Achieving Marketing Dashboard Nirvana

Stephen McDaniel, Co-founder - Freakalytics,

Are you buried under a pile of reports that yield few marketing insights? Need help in taking the plunge to build simple but intuitive dashboards that update easily? Avoid common pitfalls and learn time-saving tips from experts who have been down the dashboard road. Soon you'll be on your way to marketing dashboard nirvana.

These tips will help you:

  • quickly find patterns and key insights in your marketing data powered by visual analytics
  • turn those insights into actions
  • discover what challenges can be addressed with advanced visualization
  • easily build marketing dashboards regardless of technical or analytic ability
  • seamlessly update your dashboards as often as your marketing programs change

We've also pulled out the first several pages of the whitepaper for you to read. Download the PDF on the right to read the rest.

What is a dashboard?

It’s simple really. In the words of one of the leading educators about business dashboards, a dashboard is a...

“A visual display of the most important information needed to understand and manage one or more areas of an organization which fits on a single computer screen so it can be monitored at a glance.”

—Stephen Few, Perceptual Edge

There’s no doubt that Stephen Few chose his words wisely. Let’s dissect his choices.

  • “visual display” Like a car’s dashboard, the information dashboard must be displayed visually. People need to see patterns, trends and changes without reading text or numbers.
  • “most important information needed” The information included should be selected carefully. While there is certainly a wide range and depth of useful information, only a select subset of information is presented.
  • “to understand and manage one or more areas of an organization” It’s critical that a dashboard be focused on a key objective or management need. A dashboard should not be expected to enlighten the user on every aspect of all the organization’s issues. Instead, a dashboard is intended to help the user understand and manage one or more distinct areas.
  • “fits on a single computer screen” Dashboards are intended to be used on computer screens – where their target audience can quickly review and engage with them.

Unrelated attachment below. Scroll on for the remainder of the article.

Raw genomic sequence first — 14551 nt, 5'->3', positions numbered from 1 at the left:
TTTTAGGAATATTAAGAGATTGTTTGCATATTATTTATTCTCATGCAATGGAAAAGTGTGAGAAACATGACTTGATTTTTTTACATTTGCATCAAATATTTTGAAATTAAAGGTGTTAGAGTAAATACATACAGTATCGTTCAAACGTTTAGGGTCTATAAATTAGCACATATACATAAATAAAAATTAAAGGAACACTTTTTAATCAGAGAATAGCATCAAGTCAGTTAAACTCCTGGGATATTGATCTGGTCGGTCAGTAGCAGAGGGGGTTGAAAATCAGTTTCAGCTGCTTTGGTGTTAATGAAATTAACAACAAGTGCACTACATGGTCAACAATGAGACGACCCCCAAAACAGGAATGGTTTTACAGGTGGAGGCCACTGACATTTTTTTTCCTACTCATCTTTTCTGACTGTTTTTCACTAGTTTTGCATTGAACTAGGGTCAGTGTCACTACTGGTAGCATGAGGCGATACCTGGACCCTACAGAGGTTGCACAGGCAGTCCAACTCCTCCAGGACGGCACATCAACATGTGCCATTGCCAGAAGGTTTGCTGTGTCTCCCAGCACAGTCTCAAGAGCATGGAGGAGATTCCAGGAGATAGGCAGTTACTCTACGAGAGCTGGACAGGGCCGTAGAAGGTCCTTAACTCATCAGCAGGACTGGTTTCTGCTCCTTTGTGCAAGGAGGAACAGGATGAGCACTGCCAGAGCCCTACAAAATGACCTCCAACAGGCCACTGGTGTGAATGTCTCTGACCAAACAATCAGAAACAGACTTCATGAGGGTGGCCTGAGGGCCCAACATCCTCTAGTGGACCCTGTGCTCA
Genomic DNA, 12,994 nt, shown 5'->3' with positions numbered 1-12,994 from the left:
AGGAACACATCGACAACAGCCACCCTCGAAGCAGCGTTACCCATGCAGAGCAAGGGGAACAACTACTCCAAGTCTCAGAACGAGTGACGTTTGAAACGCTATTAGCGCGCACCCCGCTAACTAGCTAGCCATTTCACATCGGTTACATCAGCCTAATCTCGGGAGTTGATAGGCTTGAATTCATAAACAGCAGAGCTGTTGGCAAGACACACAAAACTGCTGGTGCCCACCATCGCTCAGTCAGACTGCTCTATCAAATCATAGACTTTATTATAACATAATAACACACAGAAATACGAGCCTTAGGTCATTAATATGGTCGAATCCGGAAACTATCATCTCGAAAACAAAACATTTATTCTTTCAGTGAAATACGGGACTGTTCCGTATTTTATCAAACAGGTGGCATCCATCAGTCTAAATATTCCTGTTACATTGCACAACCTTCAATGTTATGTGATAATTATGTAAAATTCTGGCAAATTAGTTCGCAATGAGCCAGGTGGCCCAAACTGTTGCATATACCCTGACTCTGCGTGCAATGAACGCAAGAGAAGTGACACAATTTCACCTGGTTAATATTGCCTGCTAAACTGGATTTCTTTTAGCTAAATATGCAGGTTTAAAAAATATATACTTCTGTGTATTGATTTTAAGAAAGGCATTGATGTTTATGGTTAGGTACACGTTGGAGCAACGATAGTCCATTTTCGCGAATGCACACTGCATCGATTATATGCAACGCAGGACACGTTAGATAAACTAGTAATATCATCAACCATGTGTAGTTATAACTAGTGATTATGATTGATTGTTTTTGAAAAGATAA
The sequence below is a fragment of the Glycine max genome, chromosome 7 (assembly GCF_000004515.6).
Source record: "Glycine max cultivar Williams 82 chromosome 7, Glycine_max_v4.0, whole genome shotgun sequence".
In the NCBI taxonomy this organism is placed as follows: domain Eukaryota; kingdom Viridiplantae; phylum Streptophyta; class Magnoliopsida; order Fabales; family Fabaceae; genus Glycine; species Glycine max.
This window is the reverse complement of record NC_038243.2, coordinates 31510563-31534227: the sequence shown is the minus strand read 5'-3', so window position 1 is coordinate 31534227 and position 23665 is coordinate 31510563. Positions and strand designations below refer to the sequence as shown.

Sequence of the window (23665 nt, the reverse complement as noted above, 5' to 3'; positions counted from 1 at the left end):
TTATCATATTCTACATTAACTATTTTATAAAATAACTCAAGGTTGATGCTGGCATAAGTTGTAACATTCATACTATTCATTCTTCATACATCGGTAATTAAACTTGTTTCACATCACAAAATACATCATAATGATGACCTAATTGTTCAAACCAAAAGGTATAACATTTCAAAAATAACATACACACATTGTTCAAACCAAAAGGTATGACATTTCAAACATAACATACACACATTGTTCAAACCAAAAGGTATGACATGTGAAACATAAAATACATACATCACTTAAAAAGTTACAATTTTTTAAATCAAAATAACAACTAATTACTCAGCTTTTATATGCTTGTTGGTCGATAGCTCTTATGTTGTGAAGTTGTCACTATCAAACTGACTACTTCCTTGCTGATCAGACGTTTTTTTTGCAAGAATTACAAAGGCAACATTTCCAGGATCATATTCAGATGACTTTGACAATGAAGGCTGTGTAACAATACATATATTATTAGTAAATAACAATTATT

• “monitored at a glance” Finally, the dashboard must be able to be monitored with a glance. What does that mean? That the dashboard is clean and free of extraneous graphics or information. Graphs, their trends and patterns, are obvious and clear for the intended audience. Changes in metrics are easy to identify and unexpected outcomes are easy to spot.

Why a dashboard?

Now that we have a clear picture of what a dashboard should deliver technically, it may be useful to consider why are dashboards so important? Because well designed dashboards will enlighten and empower the business on a periodic basis. Truly great dashboards will enable better decisions and inspire new, unforeseen questions in the business that can deliver transformational results in long-term success.

Real-world dashboard challenges

While dashboards can deliver great value in your organization, there are many common challenges in successfully creating, deploying, and supporting them.

  • Finding, cleaning, analyzing and incorporating the right data sources can consume much of your dashboard project’s development time. In fact, data management often consumes 50-70% of project time. Many teams hit this roadblock unexpectedly and may abandon the project in frustration.
  • Dashboards will go unused if the targeted user base is not considered, consulted and used to validate the final product. If the dashboard is lacking useful information, confusing or overloaded with extraneous information, users will not adopt them in their every day work. Examples of audience quotes about unfulfilled dashboard project might include, “We thought it was cool, but it doesn’t quite tell us what we truly need to see if the program is on target.”
  • Many commonly touted dashboard tools can require weeks of expert programming. Even worse, the developers required of some of these dashboards are not business analysts, but rather expert developers that can be hard to secure. This issue can be avoided by selecting the right dashboard platform, one that requires no programming knowledge but rather uses analysis results and simple menus to enable dashboard development.
  • The skills and knowledge of good data presentation and dashboard design principles are rare. Regardless of the chosen tool and access to good data, poor presentation of results can prevent the audience from seeing and understanding the outcomes hidden in the data.
  • There are marketing-specific challenges as well. For example, many marketers have inadequate metrics to shed insight into and across their programs. Often, critical data is locked up in program and vendor-centric data “silos”. Or, multiple cloud data sources used by SaaS (software as a service) marketing platforms are overly simplistic and difficult to pull meaningful data from.
  • So, how can you overcome some of these challenges? Let’s tackle these issues by sharing advice regarding making the data available to your dashboard and creating great dashboards.

    Want to read more? Download the rest of the whitepaper!

About the author

Stephen McDaniel, Co-founder - Freakalytics